Bujalski sharply, repeatedly and loudly questioned City Attorney John Hubbard about why an ordinance was coming to them "at the dais" when it was questionable whether it should be an ordinance at all.

Hackworth tried to stop her questioning by ruling that Hubbard had given his legal opinion and it was up to the commission to vote on whether to make it an ordinance. But she persisted and he resorted to repeatedly gaveling before she was subdued.

"We're all human, even commissioners," she said Friday. "My frustration certainly got the better of me."

Theresa Blackwell can be reached at or (727) 445-4170.

Fast facts

If you go

The proposed Dunedin Public Art and Beautification ordinance will come before the City Commission for a final hearing at its meeting at 6:30 p.m. Feb. 19 at City Hall, 542 Main St. Call (727) 298-3001.

Dunedin considers public arts ordinance that requires nothing 02/06/09 [Last modified: Friday, February 6, 2009 9:51pm]
Photo reprints | Article reprints

© 2017 Tampa Bay Times


Join the discussion: Click to view comments, add yours

  1. Video: Rays Souza on that oh-so-bad dive, and reaction from Twins fans


    What was Rays RF Steven Souza Jr. thinking when he made that oh-so-bad dive for a ball in the seventh inning Friday? Well, we'll let him tell you ...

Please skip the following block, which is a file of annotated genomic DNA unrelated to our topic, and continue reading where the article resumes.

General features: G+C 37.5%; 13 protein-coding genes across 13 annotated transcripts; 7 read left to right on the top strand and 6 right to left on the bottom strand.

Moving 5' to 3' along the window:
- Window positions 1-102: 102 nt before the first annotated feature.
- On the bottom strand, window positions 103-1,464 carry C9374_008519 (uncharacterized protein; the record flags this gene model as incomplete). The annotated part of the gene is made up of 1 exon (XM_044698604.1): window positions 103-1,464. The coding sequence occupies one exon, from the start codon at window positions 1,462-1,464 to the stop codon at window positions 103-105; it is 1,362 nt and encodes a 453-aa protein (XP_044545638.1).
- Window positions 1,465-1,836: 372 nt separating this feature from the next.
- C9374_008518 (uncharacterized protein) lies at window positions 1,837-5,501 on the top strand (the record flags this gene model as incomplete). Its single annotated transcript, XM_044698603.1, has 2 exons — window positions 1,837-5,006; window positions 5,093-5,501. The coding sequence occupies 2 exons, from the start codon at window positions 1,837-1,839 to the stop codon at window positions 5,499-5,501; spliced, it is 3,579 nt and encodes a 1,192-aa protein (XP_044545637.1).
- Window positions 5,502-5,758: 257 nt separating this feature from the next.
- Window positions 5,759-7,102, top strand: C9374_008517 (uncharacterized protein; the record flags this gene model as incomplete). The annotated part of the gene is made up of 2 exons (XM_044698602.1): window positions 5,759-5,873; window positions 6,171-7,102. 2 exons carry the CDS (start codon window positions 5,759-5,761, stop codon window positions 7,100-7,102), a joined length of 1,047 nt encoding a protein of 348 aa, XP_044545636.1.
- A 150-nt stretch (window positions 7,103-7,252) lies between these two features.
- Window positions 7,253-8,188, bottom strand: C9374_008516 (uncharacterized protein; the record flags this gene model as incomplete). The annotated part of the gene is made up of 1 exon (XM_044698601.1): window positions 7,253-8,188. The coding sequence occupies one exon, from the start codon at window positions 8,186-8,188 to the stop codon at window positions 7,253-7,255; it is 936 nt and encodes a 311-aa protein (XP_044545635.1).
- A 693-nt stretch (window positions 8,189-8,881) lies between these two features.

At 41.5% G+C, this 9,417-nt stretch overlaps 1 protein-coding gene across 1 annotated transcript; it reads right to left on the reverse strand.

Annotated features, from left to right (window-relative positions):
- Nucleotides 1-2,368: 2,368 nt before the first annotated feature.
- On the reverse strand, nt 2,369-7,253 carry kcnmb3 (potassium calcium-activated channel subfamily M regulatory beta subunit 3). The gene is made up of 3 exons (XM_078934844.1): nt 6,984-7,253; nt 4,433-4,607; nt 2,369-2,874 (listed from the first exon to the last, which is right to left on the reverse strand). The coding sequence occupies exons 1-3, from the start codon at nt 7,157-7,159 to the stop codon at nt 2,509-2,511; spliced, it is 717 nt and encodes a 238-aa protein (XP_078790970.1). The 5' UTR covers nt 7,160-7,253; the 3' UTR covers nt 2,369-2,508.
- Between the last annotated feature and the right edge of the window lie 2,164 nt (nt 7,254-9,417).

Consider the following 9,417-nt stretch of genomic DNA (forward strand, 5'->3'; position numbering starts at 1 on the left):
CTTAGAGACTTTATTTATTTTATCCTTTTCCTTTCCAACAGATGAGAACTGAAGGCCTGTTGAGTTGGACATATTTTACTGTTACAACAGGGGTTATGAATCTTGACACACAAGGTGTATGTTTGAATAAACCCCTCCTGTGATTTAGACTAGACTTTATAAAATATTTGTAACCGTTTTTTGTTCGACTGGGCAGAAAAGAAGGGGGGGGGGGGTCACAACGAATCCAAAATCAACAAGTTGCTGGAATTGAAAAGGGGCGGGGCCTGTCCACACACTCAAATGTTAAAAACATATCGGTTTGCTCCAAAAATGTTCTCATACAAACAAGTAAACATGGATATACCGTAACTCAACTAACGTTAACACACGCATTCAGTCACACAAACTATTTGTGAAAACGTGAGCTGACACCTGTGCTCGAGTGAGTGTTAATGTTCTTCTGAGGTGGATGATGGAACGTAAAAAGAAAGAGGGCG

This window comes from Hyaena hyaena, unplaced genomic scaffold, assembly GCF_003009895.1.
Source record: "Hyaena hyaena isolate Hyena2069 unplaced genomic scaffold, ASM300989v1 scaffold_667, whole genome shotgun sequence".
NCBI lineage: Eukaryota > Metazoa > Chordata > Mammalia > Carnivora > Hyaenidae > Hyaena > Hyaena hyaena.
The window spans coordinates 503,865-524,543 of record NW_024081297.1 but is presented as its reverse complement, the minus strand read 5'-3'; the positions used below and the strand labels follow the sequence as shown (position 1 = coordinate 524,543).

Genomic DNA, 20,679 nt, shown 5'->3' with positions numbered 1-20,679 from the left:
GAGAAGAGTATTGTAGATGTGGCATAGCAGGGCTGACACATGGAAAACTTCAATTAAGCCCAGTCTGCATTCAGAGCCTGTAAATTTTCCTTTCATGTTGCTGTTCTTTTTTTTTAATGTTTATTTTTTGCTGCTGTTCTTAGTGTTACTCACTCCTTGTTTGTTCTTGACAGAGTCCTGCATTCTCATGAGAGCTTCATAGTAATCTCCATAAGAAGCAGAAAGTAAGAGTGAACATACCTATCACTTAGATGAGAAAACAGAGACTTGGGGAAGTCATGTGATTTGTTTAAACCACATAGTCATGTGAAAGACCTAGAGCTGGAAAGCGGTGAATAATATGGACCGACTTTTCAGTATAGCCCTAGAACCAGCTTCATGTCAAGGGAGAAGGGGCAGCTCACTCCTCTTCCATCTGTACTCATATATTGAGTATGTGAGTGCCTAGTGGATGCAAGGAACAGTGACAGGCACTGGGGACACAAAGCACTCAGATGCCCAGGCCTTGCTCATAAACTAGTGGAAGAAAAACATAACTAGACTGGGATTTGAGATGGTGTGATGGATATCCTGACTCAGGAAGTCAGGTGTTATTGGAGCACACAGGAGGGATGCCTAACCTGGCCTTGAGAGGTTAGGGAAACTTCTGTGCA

2. What was Rays RF Steven Souza Jr. thinking on that comically bad dive?


    What could Rays RF Steven Souza Jr. been thinking in the seventh inning Friday when he dove for a ball and came up yards short?

    Actually, he insisted after all the laughing, teasing and standing ovation from the Twins fans was done, it was a matter of self-preservation.

  3. Judge tosses life sentences for D.C. sniper Lee Boyd Malvo


    McLEAN, Va. — A federal judge on Friday tossed out two life sentences for one of Virginia's most notorious criminals, sniper Lee Boyd Malvo, and ordered Virginia courts to hold new sentencing hearings.

    A federal judge has tossed out two life sentences for D.C. sniper shooter Lee Boyd Malvo. [Associated Press, 2004]
  4. Zbigniew Brzezinski, President Carter's national security adviser, dies


    Zbigniew Brzezinski, the hawkish strategic theorist who was national security adviser to President Jimmy Carter in the tumultuous years of the Iran hostage crisis and the Soviet invasion of Afghanistan in the late 1970s, died on Friday at a hospital in Virginia. He was 89.

    Zbigniew Brzezinski, former national security adviser to President Jimmy Carter, participates in Senate Foreign Relations Committee hearing on Capitol Hill on March 5, 2009, in Washington, D.C. [Photo by Mark Wilson/Getty Images]
  5. USF eliminated by UCF in AAC baseball; Florida, FSU, Miami win


    CLEARWATER — Roughly 16 hours after a ninth-inning collapse against East Carolina in the American Athletic Conference's double-elimination baseball tournament, USF returned to Spectrum Field presumably set for a reboot.

    It simply got booted instead.

    ’NOLES win: Tyler Holton gets a hug from Drew Carlton after his strong eight innings help Florida State beat Louisville.